Federal food safety agents are particularly worried about listeria, which can indeed grow on poorly maintained wooden boards. But well maintained boards are home to a rich ecosystem of bacteria and fungi that are harmless to human health yet crucial to cheese texture and flavor. A 2007 study of eight different Reblochon producers’ wooden boards found that all of them had virtually the same mix of yeasts and molds (or, in scientist-speak, “the total counts and the predominant microflora showed a surprising homogeneity between origins of cheeses”). The wood’s microflora is part of what makes Reblochon Reblochon, Comté Comté, and Beaufort Beaufort. If ever there’s been a case of throwing out the baby with the bathwater, it’s the FDA’s position on wooden boards.* And if the FDA hasn’t yet figured out that not all bacteria are bad bacteria, well, I don’t think I want them looking out for my health.

So far, this story has gotten a lot of traction in the right-wing media as a prime example of the oppression of Obama’s America. (The first line of Rightwing News’ post about the cheese rule: “Tyranny has existed throughout human history, but modern liberalism is unique in that its proponents grind under their heels even the most innocuous and irrelevant aspects of society.”) But libertarians aren’t the only ones with a vested interest in this story. Everyone who loves cheese should start stocking up on Comté now. And maybe write the FDA’s dairy branch an email while you’re at it.

Update, June 10, 2014: The FDA has released a statement that kind of contradicts Metz’s assertion that wooden boards don’t conform to FDA standards and kind of reiterates it. Metz’s letter read, “The use of wooden shelves, rough or otherwise, for cheese ripening does not conform to cGMP [Current Good Manufacturing Practice] requirements, which require that ‘all plant equipment and utensils shall be so designed and of such material and workmanship as to be adequately cleanable, and shall be properly maintained.’”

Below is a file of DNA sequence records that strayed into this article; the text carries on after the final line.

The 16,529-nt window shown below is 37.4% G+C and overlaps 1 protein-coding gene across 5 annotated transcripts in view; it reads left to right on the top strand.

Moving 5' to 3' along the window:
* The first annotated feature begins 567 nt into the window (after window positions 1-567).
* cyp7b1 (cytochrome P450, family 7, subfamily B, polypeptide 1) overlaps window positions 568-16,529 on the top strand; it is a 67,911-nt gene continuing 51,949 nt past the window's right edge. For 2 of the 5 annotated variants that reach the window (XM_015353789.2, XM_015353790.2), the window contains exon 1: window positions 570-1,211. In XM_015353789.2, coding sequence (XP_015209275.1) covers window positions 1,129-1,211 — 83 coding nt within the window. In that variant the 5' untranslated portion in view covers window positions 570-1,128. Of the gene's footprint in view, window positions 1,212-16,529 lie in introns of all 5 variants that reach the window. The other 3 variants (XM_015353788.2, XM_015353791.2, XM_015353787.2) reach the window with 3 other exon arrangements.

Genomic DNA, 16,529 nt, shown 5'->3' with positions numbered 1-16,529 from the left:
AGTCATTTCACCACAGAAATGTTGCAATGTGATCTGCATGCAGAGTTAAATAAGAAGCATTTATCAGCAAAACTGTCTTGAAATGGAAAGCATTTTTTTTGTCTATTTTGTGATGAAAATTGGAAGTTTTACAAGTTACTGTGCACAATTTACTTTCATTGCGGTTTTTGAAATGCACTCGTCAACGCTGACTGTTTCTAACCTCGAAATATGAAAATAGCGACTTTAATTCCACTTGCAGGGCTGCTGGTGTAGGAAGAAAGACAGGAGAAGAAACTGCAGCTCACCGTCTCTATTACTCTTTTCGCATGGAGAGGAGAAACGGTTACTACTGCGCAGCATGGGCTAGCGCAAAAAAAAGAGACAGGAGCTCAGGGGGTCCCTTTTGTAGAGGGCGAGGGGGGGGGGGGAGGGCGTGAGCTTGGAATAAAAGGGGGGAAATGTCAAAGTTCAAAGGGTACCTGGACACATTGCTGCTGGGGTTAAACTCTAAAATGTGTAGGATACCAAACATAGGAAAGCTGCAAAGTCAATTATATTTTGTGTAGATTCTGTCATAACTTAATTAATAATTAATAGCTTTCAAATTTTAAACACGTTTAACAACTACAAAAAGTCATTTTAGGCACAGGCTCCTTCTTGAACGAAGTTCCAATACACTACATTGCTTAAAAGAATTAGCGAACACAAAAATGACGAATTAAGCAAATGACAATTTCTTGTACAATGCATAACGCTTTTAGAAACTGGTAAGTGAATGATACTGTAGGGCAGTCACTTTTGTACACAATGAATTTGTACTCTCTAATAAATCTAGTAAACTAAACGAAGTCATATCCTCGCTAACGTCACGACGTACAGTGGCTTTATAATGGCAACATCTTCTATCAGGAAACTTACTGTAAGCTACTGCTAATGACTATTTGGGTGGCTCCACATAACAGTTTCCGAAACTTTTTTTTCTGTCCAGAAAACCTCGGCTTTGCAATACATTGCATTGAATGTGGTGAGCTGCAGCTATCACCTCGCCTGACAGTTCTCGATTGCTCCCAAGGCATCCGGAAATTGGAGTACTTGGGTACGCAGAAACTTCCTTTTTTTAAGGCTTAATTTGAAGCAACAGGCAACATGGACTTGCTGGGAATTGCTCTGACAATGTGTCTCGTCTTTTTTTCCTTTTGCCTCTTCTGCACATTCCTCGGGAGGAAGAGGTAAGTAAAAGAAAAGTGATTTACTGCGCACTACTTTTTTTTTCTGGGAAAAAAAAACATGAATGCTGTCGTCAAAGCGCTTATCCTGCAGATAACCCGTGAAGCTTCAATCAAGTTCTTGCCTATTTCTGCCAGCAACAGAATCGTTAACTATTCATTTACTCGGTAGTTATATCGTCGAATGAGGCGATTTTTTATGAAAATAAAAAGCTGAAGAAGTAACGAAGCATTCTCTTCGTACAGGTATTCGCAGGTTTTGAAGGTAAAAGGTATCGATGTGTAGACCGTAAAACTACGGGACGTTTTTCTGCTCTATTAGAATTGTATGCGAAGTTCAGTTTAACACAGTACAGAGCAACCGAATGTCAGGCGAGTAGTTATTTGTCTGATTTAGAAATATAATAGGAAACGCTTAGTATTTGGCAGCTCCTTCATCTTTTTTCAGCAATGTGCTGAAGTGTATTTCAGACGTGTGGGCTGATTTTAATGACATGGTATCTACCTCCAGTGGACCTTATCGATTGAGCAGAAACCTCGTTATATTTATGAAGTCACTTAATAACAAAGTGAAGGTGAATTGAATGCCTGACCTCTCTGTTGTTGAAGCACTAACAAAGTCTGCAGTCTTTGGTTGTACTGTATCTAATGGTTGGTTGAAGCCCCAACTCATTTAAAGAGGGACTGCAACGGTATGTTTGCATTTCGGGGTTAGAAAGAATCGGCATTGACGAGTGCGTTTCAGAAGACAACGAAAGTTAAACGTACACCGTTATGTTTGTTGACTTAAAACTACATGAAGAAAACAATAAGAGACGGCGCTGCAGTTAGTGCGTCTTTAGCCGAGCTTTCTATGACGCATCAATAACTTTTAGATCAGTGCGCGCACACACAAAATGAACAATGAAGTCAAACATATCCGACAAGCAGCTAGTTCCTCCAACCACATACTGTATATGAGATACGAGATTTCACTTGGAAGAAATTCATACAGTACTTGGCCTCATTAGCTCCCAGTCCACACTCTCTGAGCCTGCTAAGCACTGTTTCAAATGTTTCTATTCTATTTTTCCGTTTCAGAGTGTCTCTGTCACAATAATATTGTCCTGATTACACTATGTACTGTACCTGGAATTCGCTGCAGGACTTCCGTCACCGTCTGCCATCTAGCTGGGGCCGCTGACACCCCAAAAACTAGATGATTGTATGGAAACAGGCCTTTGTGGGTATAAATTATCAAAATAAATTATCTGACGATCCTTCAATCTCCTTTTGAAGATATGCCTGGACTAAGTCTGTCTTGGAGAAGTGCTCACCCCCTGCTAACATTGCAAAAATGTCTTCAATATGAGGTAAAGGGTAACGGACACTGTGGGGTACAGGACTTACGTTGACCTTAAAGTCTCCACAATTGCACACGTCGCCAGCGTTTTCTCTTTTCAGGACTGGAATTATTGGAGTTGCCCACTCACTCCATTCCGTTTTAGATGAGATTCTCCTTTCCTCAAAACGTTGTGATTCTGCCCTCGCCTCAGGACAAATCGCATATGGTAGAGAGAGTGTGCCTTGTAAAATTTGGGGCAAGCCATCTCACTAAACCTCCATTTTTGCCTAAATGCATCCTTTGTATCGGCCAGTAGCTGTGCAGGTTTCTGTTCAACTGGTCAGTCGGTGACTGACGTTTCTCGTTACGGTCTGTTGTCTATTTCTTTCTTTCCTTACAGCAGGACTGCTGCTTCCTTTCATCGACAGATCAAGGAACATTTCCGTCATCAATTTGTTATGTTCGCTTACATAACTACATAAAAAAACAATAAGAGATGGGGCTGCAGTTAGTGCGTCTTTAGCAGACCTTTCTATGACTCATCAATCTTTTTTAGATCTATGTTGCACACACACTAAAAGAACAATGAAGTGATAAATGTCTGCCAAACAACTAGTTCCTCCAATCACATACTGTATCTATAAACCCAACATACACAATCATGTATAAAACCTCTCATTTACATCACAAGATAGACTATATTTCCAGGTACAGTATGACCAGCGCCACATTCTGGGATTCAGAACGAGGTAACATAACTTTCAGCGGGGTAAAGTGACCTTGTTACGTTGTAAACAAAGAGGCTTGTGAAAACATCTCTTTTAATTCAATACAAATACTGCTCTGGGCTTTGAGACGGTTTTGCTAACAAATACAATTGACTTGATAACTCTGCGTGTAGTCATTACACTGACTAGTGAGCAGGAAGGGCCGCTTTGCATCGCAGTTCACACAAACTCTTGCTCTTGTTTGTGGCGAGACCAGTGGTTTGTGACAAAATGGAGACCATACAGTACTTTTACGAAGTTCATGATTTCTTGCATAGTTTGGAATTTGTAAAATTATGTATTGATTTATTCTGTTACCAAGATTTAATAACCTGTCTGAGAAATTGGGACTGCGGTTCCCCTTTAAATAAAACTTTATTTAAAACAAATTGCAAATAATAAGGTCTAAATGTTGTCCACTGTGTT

The FDA’s new statement reads,

Historically, the FDA has expressed concern about whether wood meets this requirement and has noted these concerns in inspectional findings. FDA is always open to evidence that shows that wood can be safely used for specific purposes, such as aging cheese.

The FDA will engage with the artisanal cheese-making community to determine whether certain types of cheeses can safely be made by aging them on wooden shelving.

In other words, it looks like the burden of proof is on cheesemakers to show that wooden boards are safe, rather than on the FDA to show that wooden boards are dangerous.

Correction, June 10, 2014: This post originally misidentified the source of Metz’s quotations about wood’s bacteria-retaining properties. The quotes in this article are from a letter Metz wrote to the New York State Department of Agriculture and Markets, not from a public statement. The original version of this post also misidentified the FDA’s current position on wooden boards as a “ban”; the FDA claims that it is “open to evidence that shows that wood can be safely used for specfiic purposes.”